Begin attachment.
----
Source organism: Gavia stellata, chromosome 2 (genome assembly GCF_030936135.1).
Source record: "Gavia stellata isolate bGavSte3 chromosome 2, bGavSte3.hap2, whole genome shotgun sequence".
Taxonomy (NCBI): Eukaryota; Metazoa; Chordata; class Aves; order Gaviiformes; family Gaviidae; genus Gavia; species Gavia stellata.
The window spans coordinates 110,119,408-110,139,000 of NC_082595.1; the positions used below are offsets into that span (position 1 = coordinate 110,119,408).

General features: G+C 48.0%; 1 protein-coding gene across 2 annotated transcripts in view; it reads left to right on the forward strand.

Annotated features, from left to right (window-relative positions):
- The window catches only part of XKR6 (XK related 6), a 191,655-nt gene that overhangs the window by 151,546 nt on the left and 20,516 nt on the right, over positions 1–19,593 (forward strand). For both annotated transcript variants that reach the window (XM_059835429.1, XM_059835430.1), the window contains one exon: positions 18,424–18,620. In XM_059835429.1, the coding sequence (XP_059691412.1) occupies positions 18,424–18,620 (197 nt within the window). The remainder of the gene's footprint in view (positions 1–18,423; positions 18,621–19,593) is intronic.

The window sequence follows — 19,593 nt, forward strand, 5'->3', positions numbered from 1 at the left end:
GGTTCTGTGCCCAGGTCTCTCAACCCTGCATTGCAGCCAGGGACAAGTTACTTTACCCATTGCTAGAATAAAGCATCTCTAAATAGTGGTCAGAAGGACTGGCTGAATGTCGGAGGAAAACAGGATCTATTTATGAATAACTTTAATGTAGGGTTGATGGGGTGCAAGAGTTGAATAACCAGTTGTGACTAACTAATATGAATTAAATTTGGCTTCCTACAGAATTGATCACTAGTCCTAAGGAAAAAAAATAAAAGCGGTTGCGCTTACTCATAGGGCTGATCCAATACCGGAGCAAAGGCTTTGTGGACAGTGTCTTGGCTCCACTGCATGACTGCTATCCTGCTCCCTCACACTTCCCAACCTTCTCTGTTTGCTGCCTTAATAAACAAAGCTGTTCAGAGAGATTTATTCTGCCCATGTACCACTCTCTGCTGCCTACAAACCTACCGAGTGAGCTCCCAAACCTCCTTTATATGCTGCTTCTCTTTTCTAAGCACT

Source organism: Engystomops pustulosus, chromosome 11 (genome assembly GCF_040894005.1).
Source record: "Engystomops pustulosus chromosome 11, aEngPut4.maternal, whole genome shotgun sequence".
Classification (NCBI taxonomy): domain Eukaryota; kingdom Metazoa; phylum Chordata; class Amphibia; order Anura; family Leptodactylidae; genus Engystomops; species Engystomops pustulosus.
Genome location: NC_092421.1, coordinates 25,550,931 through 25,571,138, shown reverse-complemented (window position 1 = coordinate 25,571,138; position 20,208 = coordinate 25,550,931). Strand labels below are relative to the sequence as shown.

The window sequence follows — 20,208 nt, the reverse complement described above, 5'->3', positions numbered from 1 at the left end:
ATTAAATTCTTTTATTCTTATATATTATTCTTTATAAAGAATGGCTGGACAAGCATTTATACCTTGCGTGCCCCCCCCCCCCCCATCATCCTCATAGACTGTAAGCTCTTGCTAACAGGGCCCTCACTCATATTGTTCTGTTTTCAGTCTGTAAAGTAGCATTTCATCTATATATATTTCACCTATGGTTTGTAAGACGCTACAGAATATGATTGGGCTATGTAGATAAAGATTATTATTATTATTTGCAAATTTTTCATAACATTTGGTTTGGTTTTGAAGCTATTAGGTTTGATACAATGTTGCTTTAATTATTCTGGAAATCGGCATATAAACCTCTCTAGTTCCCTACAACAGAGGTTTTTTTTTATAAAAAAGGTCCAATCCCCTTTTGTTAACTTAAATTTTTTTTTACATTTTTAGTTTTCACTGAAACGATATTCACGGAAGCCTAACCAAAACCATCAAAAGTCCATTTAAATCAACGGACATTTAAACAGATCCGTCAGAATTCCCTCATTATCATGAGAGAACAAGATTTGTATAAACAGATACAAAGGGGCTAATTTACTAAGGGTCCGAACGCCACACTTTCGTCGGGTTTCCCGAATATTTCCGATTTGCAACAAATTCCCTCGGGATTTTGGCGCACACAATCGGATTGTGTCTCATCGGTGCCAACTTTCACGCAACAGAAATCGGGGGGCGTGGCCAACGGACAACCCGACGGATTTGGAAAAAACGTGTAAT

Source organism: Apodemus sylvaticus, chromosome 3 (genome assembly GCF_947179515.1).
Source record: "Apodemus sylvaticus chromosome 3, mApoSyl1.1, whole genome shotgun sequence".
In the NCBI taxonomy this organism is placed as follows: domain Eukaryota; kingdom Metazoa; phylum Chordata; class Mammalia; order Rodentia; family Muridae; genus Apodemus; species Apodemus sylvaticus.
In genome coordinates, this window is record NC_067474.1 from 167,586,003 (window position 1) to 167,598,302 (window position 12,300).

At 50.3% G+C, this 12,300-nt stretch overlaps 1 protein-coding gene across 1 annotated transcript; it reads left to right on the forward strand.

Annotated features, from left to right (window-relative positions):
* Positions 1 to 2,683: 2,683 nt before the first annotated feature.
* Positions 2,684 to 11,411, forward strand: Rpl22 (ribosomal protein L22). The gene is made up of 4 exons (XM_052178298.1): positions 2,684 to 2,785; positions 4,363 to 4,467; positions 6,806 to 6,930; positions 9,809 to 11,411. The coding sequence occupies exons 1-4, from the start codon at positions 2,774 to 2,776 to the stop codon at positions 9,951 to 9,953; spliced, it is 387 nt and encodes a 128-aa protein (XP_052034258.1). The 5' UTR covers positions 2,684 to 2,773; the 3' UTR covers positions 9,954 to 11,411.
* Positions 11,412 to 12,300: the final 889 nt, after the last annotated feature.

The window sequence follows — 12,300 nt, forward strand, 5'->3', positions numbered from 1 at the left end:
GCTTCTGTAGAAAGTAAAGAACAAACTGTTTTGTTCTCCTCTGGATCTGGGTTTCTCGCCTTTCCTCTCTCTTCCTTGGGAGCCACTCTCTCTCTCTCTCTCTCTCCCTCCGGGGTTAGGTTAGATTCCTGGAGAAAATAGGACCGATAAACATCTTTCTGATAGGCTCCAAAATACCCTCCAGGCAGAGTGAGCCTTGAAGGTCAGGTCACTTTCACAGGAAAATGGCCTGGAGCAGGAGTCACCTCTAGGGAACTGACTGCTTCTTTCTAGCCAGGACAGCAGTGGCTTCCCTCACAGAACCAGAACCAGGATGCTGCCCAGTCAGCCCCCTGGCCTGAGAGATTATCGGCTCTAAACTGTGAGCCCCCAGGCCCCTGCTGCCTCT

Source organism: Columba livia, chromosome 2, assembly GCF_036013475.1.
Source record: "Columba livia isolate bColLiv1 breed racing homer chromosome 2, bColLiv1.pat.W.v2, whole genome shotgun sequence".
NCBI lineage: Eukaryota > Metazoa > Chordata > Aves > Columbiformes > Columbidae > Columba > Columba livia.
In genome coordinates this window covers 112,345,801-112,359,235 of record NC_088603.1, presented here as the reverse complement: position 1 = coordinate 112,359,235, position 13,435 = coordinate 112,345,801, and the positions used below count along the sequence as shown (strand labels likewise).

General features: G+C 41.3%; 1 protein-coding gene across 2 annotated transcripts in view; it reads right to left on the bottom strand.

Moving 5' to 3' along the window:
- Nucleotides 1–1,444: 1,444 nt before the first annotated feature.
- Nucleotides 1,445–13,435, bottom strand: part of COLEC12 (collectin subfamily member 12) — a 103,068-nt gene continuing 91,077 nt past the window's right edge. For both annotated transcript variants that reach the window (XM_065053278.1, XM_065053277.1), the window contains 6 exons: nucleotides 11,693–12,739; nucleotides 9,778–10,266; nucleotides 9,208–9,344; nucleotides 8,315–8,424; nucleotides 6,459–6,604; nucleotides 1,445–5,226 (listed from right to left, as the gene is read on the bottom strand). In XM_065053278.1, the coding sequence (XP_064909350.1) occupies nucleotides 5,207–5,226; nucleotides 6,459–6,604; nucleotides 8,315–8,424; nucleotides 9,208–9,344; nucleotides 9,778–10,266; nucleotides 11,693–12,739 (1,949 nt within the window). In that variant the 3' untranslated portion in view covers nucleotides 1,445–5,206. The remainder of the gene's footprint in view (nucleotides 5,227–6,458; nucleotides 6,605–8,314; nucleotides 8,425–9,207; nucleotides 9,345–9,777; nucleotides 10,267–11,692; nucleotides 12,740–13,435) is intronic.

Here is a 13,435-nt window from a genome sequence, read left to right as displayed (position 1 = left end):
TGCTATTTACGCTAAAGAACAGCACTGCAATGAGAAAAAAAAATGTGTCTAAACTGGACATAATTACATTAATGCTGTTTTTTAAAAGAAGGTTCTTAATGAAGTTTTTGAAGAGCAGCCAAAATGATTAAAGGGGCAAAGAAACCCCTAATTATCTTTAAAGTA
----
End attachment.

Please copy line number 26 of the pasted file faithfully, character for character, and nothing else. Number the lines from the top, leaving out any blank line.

GCTTCTGTAGAAAGTAAAGAACAAACTGTTTTGTTCTCCTCTGGATCTGGGTTTCTCGCCTTTCCTCTCTCTTCCTTGGGAGCCACTCTCTCTCTCTCTCTCTCTCCCTCCGGGGTTAGGTTAGATTCCTGGAGAAAATAGGACCGATAAACATCTTTCTGATAGGCTCCAAAATACCCTCCAGGCAGAGTGAGCCTTGAAGGTCAGGTCACTTTCACAGGAAAATGGCCTGGAGCAGGAGTCACCTCTAGGGAACTGACTGCTTCTTTCTAGCCAGGACAGCAGTGGCTTCCCTCACAGAACCAGAACCAGGATGCTGCCCAGTCAGCCCCCTGGCCTGAGAGATTATCGGCTCTAAACTGTGAGCCCCCAGGCCCCTGCTGCCTCT